And Madeline Kalb, through using the Freedom of Information office or Freedom of Information Act, was able to get declassified a cable from the American ambassador in Belgium to Washington, urging a policy that would overthrow Lumumba, and create a new government.

So I think, probably, right about the time, or shortly before independence, was when that intervention really began. The United States, at least the people who were representing the United States in Brussels, did not take a very good view of Lumumba. There was considerable concern about him.

MOSS-COANE: Well, the thought was, I guess because he had turned to the Soviet Union in dealing with some of the chaos and rebellion in this country shortly after independence, the thought was that he was a communist. Was he? Lumumba?

KELLY: I don't think so. And Belgians I've talked to don't either. He was a -- he was a nationalist. He was a man who, like many of the Congolese leaders, had been very poorly prepared for the job that he faced. He'd not had much of an education, and he was thrust into this position of leadership. He was trying to hold the country together -- part of it was seceding the most important part, Katanga, now called Shaba province. That was where the money was.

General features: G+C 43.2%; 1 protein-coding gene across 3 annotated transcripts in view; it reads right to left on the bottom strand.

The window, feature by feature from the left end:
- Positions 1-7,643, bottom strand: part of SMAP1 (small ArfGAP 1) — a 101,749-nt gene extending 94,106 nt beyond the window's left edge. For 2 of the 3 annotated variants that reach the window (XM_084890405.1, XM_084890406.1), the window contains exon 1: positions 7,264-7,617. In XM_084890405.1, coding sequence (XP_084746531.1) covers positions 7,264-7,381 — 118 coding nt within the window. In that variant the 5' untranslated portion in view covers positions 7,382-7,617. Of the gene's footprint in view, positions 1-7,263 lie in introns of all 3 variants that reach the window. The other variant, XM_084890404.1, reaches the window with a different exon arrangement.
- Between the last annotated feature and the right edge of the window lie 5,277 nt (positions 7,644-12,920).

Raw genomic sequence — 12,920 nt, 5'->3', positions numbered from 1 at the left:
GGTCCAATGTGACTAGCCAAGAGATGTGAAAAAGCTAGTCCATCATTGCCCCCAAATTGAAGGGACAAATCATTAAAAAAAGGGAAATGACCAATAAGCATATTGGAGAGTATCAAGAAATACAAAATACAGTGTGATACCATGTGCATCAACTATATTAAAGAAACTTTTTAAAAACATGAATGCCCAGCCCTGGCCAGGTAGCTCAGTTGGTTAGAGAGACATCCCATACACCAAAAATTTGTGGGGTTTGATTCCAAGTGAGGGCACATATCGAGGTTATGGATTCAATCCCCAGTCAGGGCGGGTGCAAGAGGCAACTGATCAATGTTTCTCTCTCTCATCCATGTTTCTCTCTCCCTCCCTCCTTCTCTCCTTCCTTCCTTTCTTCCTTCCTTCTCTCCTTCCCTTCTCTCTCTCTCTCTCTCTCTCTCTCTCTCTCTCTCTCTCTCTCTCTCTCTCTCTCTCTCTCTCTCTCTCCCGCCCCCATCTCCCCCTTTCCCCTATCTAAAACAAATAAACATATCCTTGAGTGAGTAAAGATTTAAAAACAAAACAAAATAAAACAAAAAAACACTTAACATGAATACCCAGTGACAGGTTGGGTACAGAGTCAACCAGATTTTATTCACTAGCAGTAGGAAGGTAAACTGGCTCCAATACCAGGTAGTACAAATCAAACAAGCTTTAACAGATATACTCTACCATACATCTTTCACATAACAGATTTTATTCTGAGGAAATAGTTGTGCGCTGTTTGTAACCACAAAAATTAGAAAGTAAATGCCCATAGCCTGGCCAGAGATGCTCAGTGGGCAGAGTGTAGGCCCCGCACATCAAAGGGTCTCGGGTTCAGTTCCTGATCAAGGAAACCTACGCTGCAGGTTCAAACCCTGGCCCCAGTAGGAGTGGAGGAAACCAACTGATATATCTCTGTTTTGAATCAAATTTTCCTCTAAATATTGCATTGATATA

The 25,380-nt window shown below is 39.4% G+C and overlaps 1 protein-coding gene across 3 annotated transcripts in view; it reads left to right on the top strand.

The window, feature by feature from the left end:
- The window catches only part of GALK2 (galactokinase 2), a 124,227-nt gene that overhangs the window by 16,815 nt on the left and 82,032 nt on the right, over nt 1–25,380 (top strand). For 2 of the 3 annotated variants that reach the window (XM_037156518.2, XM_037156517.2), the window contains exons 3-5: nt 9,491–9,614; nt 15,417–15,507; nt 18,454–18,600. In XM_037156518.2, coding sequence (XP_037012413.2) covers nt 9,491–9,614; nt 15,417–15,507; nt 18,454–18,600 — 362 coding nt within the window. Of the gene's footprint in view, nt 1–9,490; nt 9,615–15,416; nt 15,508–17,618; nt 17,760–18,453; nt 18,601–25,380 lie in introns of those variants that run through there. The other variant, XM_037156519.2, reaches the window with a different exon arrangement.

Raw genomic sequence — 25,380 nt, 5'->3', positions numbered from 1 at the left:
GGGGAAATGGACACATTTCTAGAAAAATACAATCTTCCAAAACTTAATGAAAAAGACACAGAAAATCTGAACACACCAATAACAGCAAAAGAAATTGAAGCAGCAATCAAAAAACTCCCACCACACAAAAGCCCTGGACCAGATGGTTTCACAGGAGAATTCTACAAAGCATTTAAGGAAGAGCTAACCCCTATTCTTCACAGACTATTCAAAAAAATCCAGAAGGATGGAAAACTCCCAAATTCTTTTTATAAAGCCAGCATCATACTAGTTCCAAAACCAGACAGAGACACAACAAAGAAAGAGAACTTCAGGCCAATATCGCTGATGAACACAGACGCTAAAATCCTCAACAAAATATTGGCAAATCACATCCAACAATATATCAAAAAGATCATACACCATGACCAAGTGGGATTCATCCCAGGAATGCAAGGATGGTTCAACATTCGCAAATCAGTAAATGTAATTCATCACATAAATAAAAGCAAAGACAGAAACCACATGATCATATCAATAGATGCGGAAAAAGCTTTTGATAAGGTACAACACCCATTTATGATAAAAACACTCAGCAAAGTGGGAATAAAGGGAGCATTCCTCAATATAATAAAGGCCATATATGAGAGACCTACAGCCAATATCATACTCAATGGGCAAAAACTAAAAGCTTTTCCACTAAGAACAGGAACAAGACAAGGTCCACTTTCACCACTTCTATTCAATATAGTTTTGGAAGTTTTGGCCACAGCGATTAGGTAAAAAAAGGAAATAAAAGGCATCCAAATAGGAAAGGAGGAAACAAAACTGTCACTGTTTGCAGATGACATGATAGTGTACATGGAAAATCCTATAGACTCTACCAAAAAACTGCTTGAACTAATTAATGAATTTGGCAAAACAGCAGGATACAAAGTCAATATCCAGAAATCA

It looked as though the Belgians were supporting that secession. So he thought the Belgians had sold him down the river. He appealed to the United States for help. We turned that appeal over to the United Nations, and then the United Nations moved very slowly, in his view.

So, he wasn't getting help from anybody. The one part of the world that did offer him, or appeared to offer him some help, was the Soviet Union. And they didn't come through in any big way.